Please Read John 9:1-12
Jesus' disciples asked him was this man born blind because of his sins or his parents sins. Something this tragic couldn't happen to a good person they thought. He must be a sinner. But they didn't stop to think; how could this man being born blind be the result of his sins? Did he sin while he was in his mothers womb? Of course not Romans 9:11-13 shows. So why really was this man born blind? Jesus told his disciples he was born this way so that people would see the works of God in him, and this would bring glory to God. It had nothing to do with his or his parents sins. Did you hear what Jesus said? This man's suffering (for years) had a great purpose attached to it: to show others the glory of God? The man didn't know this. Neither did anyone else. How much do you think we don't know about our own sufferings?
Why is it so hard to believe that bad things happen even to decent people? Romans 8:28 says that in all things (good and bad) God works for the good of those who love Him, who have been called according to His purpose. He always makes their bad turn out good. Like the blind man who seemed to be in a no win situation many others have brought glory to God amid personal tragedies. This is how God chooses to work. Jesus once told the apostle Paul who begged him repeatedly to remove a thorn in his flesh, “My grace is sufficient for you. My power is made perfect in weakness.” Jesus did not grant Paul's request and immediately remove his affliction, but let it remain so that his power would be seen through Paul. And this brought much glory to God. (2 Corinthians 12:7-10)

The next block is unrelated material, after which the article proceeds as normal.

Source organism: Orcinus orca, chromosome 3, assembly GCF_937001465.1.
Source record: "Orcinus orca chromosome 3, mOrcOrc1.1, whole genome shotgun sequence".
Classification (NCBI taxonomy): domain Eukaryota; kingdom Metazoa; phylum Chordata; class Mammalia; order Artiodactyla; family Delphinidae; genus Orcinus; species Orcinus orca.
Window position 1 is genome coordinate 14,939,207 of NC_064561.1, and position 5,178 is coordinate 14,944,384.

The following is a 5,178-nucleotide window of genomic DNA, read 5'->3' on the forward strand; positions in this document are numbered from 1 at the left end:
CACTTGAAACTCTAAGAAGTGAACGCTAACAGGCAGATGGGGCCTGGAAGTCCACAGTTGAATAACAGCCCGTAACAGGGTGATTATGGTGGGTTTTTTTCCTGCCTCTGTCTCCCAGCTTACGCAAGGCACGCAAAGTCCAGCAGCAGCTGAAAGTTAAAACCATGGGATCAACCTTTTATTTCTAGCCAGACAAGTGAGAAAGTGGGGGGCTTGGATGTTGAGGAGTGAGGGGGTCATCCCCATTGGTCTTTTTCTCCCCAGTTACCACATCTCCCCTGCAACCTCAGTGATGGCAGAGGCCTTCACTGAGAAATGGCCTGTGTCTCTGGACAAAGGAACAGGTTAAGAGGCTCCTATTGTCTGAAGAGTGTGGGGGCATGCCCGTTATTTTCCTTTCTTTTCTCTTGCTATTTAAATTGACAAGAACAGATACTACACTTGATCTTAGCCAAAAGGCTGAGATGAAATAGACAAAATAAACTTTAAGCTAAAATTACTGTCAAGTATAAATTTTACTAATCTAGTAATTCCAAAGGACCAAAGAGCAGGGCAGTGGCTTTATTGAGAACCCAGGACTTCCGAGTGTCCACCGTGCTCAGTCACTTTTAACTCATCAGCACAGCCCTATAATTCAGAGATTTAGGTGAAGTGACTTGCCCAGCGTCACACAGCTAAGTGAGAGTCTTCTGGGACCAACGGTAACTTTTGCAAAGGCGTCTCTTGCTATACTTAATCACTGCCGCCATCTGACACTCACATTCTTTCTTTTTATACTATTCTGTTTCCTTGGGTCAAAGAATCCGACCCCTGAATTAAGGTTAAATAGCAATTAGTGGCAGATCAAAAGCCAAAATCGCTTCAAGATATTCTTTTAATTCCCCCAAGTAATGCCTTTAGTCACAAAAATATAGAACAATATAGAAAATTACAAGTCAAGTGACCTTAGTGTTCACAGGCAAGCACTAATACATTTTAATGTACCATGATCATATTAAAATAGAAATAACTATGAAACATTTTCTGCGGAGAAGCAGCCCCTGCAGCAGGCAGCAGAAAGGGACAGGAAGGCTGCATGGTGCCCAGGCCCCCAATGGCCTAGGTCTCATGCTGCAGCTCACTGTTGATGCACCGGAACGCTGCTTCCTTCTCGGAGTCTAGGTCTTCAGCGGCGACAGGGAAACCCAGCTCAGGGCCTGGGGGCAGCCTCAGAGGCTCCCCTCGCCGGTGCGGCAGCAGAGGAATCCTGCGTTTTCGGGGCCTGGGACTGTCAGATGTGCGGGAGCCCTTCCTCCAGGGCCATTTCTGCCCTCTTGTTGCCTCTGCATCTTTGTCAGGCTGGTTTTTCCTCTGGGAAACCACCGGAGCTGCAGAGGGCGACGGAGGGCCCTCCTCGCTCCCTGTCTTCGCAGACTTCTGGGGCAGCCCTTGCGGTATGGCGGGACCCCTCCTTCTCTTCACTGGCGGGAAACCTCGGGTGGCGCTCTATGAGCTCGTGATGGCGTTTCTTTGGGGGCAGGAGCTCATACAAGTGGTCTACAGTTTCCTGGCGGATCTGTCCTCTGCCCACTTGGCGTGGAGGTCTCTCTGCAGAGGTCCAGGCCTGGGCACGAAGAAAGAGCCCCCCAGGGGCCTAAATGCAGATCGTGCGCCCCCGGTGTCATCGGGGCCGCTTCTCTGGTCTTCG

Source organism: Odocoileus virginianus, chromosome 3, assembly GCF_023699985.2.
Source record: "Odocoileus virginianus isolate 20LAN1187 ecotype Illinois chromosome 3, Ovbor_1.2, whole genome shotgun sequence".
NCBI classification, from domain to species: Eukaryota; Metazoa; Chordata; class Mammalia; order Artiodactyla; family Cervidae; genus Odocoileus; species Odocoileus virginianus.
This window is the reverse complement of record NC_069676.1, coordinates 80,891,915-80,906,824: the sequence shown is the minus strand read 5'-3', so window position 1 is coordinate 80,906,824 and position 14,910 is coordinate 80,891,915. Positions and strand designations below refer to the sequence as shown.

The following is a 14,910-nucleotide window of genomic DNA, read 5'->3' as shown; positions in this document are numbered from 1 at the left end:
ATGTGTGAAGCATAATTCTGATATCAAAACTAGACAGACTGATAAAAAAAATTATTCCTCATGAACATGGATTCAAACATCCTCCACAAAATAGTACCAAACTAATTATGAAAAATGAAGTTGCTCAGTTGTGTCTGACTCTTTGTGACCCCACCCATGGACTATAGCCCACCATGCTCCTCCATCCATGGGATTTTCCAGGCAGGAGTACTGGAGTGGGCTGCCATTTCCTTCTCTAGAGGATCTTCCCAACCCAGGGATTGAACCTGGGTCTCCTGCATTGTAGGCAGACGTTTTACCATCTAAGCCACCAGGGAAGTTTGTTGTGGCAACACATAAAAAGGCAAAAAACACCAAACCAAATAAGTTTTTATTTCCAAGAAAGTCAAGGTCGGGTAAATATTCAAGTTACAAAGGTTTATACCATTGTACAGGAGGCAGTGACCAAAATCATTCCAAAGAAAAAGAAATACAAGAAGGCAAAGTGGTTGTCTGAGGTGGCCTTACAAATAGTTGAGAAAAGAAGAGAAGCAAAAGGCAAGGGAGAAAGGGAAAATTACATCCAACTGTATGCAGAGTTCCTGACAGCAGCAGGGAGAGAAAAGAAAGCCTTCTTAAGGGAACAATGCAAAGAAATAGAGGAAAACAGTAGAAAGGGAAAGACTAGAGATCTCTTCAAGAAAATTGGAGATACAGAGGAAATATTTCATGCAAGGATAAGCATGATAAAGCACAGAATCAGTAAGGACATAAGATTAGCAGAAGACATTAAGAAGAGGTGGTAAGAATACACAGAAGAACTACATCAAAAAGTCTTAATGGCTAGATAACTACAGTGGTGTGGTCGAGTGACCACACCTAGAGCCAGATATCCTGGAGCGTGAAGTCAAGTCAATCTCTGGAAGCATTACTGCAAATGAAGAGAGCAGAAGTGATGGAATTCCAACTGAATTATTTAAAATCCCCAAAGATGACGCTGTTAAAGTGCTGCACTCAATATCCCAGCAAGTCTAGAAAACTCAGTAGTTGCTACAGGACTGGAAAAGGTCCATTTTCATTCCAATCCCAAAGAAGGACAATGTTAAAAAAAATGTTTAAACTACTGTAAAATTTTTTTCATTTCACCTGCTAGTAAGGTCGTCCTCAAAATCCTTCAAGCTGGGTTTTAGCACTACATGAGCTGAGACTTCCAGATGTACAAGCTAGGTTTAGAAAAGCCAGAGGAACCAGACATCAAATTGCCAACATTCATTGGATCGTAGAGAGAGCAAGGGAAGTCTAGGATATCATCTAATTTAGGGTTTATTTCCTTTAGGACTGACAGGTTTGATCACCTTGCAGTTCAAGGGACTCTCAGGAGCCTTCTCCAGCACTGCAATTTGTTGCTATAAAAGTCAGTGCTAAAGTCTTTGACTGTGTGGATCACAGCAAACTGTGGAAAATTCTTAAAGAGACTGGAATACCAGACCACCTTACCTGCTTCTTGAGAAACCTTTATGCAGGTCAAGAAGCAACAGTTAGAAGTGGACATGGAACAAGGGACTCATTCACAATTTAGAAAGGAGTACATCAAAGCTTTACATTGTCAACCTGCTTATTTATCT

God's ways are higher than our ways and his thoughts far above our thoughts. (Isaiah 55:8-9) If it were up to us we wouldn't experience any discomforts. But that's not how God chooses to work. Through our personal trials and tribulations God brings glory to Himself, just like he did with Paul, the blind man, and so many others. And the greatest example of this is Jesus Christ. Who knows how many will be saved for eternal life because Christ was willing to suffer for us? (Revelation 7:9) The next time we have it rough instead of saying, “Woe is me,” let's ask ourselves: “What good work is God doing through my sufferings?” (2 Corinthians 4:17-18)
Yes, God does that.